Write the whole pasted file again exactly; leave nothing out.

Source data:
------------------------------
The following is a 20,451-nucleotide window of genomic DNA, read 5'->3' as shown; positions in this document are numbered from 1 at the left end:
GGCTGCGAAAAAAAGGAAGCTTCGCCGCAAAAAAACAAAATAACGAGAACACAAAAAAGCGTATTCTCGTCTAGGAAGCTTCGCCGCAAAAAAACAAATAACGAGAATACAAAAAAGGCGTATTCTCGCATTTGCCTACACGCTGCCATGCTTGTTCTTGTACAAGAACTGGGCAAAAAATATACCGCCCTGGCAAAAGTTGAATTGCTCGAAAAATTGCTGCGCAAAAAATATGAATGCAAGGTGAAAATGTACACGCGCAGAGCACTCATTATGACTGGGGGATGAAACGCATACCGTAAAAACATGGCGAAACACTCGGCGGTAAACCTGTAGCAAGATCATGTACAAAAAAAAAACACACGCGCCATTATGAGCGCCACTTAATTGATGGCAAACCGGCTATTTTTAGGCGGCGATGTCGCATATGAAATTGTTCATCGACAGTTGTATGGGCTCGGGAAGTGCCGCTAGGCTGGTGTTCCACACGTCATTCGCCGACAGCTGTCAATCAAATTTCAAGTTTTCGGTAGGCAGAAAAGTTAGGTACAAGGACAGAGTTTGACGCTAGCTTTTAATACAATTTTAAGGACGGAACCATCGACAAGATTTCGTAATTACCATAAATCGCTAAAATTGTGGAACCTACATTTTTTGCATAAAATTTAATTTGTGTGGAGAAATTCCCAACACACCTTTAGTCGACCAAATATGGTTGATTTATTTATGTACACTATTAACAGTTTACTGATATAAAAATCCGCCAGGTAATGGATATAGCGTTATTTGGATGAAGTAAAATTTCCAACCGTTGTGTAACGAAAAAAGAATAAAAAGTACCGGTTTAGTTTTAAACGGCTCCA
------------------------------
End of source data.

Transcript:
The following is a 20,451-nucleotide window of genomic DNA, read 5'->3' as shown; positions in this document are numbered from 1 at the left end:
GGCTGCGAAAAAAAGGAAGCTTCGCCGCAAAAAAACAAAATAACGAGAACACAAAAAAGCGTATTCTCGTCTAGGAAGCTTCGCCGCAAAAAAACAAATAACGAGAATACAAAAAAGGCGTATTCTCGCATTTGCCTACACGCTGCCATGCTTGTTCTTGTACAAGAACTGGGCAAAAAATATACCGCCCTGGCAAAAGTTGAATTGCTCGAAAAATTGCTGCGCAAAAAATATGAATGCAAGGTGAAAATGTACACGCGCAGAGCACTCATTATGACTGGGGGATGAAACGCATACCGTAAAAACATGGCGAAACACTCGGCGGTAAACCTGTAGCAAGATCATGTACAAAAAAAAAACACACGCGCCATTATGAGCGCCACTTAATTGATGGCAAACCGGCTATTTTTAGGCGGCGATGTCGCATATGAAATTGTTCATCGACAGTTGTATGGGCTCGGGAAGTGCCGCTAGGCTGGTGTTCCACACGTCATTCGCCGACAGCTGTCAATCAAATTTCAAGTTTTCGGTAGGCAGAAAAGTTAGGTACAAGGACAGAGTTTGACGCTAGCTTTTAATACAATTTTAAGGACGGAACCATCGACAAGATTTCGTAATTACCATAAATCGCTAAAATTGTGGAACCTACATTTTTTGCATAAAATTTAATTTGTGTGGAGAAATTCCCAACACACCTTTAGTCGACCAAATATGGTTGATTTATTTATGTACACTATTAACAGTTTACTGATATAAAAATCCGCCAGGTAATGGATATAGCGTTATTTGGATGAAGTAAAATTTCCAACCGTTGTGTAACGAAAAAAGAATAAAAAGTACCGGTTTAGTTTTAAACGGCTCCA